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The End of the Internet

Kraft Kennedy

2 min read

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On 6/20/2011, at its Singapore meeting, ICANN approved DNS changes that will accelerate the end of the Internet, as we have known it.  Now, for $185,000, anyone can register a new generic top-level domain name, to add to the familiar roster of .com, .org, etc.  The Internet will become more of a “wild west” than it already is.  While ICANN states that the new DNS system will now “better serve all of mankind”, unfortunately, this change also gives criminals another approach to hide their identities.  Yes, an open Internet has advantages and was the original concept, but malicious elements are currently taking advantage of this architecture.  Phishing has subverted email and Certificate Authority hacking threatens to subvert SSL based ecommerce.  Now, email origins will be harder to track and bad actors will have more ways to hide malicious web sites and their owners.  I am sure that the ICANN registration process is very rigorous, but today’s bad actors have become very good at taking advantage of the system.

I see cloud computing replacing the open Internet.  This is a return to the original “walled garden” of AOL and CompuServe popular before the rapid growth of open Internet access.  Today’s walled gardens will be public/private/hybrid clouds with tighter security controls.  One positive security trend is the adoption of the ISO 27001 security standard by cloud providers.  This standard was recommended by the Cloud Security Alliance (www.cloudsecurityalliance.org) which stated that vendors should either comply with ISO 27001 or demonstrate alignment with ISO 27002 practices.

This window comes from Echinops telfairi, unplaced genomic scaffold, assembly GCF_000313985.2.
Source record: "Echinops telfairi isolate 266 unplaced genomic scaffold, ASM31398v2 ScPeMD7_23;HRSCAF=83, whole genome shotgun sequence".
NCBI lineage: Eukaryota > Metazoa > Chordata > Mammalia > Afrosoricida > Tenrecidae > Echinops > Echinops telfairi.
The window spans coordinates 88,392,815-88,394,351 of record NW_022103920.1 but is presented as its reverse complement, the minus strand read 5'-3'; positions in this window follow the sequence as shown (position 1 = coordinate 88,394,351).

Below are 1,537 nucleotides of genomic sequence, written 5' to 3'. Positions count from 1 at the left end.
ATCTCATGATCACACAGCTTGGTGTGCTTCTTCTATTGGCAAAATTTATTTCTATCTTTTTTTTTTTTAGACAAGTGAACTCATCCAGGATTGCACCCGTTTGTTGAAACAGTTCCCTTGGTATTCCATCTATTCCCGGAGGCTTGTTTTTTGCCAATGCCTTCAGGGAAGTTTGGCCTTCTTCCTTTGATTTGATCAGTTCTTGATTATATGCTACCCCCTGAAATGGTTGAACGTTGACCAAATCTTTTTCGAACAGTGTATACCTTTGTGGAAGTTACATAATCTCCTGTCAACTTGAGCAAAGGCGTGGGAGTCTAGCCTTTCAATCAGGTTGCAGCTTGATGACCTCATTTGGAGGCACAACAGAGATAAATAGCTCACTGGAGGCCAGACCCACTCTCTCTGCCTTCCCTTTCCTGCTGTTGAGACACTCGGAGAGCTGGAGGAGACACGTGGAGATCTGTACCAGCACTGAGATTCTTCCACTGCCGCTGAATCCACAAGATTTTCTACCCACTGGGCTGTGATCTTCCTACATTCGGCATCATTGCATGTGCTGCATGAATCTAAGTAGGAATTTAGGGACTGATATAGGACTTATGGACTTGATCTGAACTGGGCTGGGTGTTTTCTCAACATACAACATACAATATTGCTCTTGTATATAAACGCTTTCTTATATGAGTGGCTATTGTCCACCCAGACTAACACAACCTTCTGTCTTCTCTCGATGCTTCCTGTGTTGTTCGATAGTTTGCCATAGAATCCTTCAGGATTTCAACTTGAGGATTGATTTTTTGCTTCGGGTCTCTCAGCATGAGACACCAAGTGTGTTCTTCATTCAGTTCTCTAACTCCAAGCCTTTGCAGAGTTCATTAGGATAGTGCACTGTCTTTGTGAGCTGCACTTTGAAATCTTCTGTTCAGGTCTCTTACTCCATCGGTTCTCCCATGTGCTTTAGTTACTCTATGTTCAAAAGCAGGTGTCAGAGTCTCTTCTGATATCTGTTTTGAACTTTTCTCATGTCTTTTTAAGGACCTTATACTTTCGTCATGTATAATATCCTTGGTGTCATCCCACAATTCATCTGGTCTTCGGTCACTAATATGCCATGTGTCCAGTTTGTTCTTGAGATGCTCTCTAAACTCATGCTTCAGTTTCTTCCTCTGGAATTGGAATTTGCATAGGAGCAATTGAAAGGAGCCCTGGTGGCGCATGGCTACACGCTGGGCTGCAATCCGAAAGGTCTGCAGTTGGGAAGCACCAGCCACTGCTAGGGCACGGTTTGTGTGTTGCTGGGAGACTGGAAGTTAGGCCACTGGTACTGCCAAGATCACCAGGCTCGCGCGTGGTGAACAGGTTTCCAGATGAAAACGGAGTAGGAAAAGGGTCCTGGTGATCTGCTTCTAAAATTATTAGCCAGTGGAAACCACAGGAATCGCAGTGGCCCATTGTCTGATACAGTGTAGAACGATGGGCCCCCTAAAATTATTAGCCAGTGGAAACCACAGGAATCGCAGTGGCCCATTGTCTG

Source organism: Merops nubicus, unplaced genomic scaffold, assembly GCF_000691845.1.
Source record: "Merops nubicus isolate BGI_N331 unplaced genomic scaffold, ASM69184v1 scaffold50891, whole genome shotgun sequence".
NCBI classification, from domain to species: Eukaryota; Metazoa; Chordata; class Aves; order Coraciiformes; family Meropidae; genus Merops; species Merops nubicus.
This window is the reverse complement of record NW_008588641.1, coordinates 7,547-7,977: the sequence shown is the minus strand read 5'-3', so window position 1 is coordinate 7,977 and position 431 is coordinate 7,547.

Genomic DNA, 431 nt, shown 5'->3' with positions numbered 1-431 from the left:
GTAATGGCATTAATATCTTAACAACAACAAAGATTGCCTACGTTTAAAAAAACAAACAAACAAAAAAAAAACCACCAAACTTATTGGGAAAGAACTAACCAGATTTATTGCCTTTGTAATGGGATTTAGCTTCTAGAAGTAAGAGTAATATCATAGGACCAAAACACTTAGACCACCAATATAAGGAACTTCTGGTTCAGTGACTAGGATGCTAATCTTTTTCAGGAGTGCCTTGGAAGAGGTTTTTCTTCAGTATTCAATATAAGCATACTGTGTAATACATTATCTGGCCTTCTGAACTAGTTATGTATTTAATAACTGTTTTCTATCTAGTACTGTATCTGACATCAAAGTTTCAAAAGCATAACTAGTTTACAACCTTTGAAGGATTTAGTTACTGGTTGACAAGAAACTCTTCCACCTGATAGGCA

My recommendation is to look for this commitment from any cloud vendors you may be considering.  It doesn’t guarantee security, but is the best approach available for effective security management.  If your vendor is certified, one key question to keep in mind, what is the “scope” of that certification?  The scope is the list of assets and processes that are being certified.  The vendor can pick its own scope; you want to make sure that your data or services are covered within that scope.

I recently got an announcement that Mozy, the EMC online backup subsidiary, had achieved ISO 27001 certification.  Doing my own due diligence, I contacted the CISO to verify that, yes, their certification scope did fully cover the back up process.  The only exception was that one data center had not yet been certified, but it was expected to be certified by year end.  Keep in mind that the vendor’s software and hardware may change, but unless it gets recertified with the new scope, the new assets will be out of scope;  your data may also be out of scope.  Continuous monitoring of vendors is mandatory to protect your assets.